Often as Christmas approaches, I’m struck by two opposing thoughts;
1) How much ‘stuff’ we all have that we don’t need or use. This usually comes from trying to buy presents for people and thinking there really isn’t much more that they (or me even) want, let alone need.
2) How easy it is to buy things now. Transaction friction is decreasing every year. As a board member of TradeMe in NZ, I’m acutely aware of the technical and market evolutions which have led to this, but as a consumer, all I can see is how much easier it is to pay for products (vastly improved mobile payment platforms), simpler online and offline customer experiences (UX) and immediate access to funds (mobile wallets, Afterpay, Klarna, etc).
Invariably it’s the second point that I ponder the most and I often end up thinking;
“Why do shopkeepers/vendors ‘trust’ that when I tap my mobile phone on a POS terminal and buy a gift, that real money will end up in their bank account, matching the exact value that the gift was worth?”
We all just take this innovation and transaction liquidity for granted. The fiat monetary system is nearly the definition of liquidity. But, as we have spoken about before, money is now mostly just data. For an increasing number of us, ‘notes’ and ‘coins’ are fast becoming history.
So why is there no ‘trust’ in data? Well, unlike with money, this innate trust doesn’t yet exist in liquid data systems;
- Consumers don’t wholly trust companies with their data, but are happy to trade it for increased utility or services. They haven’t quite assigned or understood the true value of it.
- Businesses think of data as a proprietary asset, but often don’t treat it like one. They may leverage it internally but rarely externally. They can’t trust in the value of the asset and therefore fail to overcome utilisation hurdles.
If data were to be valued like money, I believe we’d see a rapid change in our behaviours:
- Consumers value their data before they hand it over so easily.
- Businesses collect and store it like they would money.
- Businesses and governments unlock untold social and consumer benefit and productivity via more accurate insights.
Two years ago we wrote a plan to attempt to remove these transaction frictions around data exchange, to build ‘trust’ into a system that so badly needs it. We spent our first year (2015) in preparation, defining the multi-lateral legal framework which would underpin our technology and ensure a level, legal and privacy compliant environment for our participating companies. This year, our second year, was more productive. No longer just a concept, we have become an operational business.
Having now ‘got our hands dirty’, I want to share with you some of our achievements and lessons from 2016.
Here’s what a small team of passionate people can do when they believe they are trying to change the world for the better. 2016 saw Data Republic accomplish the following;
- Raised $12M dollars from 3 of Australia’s highest regarded firms, Westpac, Qantas and NAB.
- Launched our technology in beta – A platform to securely manage data exchange and governance.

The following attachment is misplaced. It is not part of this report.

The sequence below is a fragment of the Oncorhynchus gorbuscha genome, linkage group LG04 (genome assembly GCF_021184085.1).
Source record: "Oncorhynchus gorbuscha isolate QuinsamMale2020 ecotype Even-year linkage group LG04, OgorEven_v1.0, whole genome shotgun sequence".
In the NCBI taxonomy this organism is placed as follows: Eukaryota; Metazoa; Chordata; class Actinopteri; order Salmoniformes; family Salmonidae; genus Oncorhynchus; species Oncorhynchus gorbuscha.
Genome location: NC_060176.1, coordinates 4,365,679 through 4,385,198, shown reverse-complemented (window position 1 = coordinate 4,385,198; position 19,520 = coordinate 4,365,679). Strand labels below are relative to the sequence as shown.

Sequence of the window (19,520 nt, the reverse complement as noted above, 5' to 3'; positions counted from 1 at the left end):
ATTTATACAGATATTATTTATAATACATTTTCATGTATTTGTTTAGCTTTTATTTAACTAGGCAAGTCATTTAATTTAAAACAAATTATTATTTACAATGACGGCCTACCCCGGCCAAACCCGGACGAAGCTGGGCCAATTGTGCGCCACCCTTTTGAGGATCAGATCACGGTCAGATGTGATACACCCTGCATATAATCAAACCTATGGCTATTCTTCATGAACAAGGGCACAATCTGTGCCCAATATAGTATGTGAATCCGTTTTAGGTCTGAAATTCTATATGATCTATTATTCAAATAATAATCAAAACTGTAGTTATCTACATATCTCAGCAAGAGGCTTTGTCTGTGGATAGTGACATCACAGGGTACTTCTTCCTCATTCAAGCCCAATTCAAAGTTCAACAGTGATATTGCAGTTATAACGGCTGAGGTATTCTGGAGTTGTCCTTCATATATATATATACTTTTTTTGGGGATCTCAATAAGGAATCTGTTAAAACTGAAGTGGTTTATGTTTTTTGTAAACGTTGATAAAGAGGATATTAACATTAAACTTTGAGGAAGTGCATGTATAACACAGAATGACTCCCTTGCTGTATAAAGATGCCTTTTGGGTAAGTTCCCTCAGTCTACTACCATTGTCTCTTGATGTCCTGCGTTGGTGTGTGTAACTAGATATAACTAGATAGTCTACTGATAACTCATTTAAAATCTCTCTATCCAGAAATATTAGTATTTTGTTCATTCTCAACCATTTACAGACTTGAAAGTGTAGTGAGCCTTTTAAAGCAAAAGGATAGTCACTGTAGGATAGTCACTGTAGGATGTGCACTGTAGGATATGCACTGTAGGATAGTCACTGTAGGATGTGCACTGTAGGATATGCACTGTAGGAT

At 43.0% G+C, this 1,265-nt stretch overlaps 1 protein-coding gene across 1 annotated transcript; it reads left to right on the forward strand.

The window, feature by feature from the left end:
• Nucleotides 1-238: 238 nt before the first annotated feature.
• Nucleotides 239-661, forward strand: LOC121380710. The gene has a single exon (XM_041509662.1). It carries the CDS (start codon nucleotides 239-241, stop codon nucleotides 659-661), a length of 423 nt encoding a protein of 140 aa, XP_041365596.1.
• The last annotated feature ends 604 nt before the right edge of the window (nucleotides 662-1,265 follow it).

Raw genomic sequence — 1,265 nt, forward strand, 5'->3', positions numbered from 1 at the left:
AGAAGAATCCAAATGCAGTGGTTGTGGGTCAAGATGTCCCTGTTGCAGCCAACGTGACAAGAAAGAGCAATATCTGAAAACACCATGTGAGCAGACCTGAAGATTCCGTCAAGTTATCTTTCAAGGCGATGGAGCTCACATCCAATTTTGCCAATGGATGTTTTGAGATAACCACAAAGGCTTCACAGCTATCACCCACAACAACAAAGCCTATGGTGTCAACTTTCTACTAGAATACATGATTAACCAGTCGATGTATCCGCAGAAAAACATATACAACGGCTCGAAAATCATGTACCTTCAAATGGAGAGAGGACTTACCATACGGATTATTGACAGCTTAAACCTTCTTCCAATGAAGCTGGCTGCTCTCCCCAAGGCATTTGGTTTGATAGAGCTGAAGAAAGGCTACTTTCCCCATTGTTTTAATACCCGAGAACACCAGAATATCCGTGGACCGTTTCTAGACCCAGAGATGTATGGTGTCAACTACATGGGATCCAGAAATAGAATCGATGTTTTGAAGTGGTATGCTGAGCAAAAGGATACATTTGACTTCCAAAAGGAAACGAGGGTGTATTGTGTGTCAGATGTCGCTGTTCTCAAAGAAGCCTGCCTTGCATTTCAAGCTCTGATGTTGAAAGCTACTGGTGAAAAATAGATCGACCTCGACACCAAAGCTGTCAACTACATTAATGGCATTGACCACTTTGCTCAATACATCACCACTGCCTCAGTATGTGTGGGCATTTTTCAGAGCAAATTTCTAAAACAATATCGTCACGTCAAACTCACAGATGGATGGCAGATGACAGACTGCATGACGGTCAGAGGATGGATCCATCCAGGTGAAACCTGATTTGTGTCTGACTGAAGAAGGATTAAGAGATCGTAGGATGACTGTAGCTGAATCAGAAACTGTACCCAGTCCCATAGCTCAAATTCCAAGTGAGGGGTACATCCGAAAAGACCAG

- Partnered with Westpac to launch a world first in the banking of data – a Personal Information Databank.
- Initiated and co-founded (with ADMA) Data Governance Australia, an association to help Australian industry jointly manage and self-regulate ethical data governance.
- Launched our Open Data Marketplace – A world first secure marketplace and data exchange portal.
- Founded a data-for-social-good Not For Profit; – The Minerva Collective, to connect social impact organisations with access to data and analysts to help them solve social problems.
- Fostered engagement and participation in our data exchange ecosystem. Leading into 2017, we have 100’s of users on platform, over 40 Certified Partners building Data Products and over 100 data sets from 15 Data Contributors.
BUT, it’s important for me to acknowledge that accomplishments never come without mistakes, and we have had our fair share of ‘learnings’ this year;
- We’ve learnt first-hand through project negotiation that the process of data sharing between two organisations is a conversation, not a simple request form.
- And that the process of data discovery can be as valuable as the data insight itself.
- We are learning that trust is critical between parties, and that context and information are critical to its development.
- We have learnt that even though we spent a year developing our legal framework, we need to continue to iterate on it, like we do with our software development.
- We are continuing to learn how to align responsibilities with what our people can control.
Like all start-ups pushing into execution, this year has been a bit of a roller coaster with huge highs and its fair share of frustrations and lows, but I would like to take this opportunity to thank all of you who have been on the journey with us this year. Our partners, staff and shareholders – all of whom I don’t take for granted, all of whom are taking some form of risk by working with us on this mission.
I’m grateful to share this ‘arena’ with you.
Very much looking forward to what 2017 brings us.
Happy New year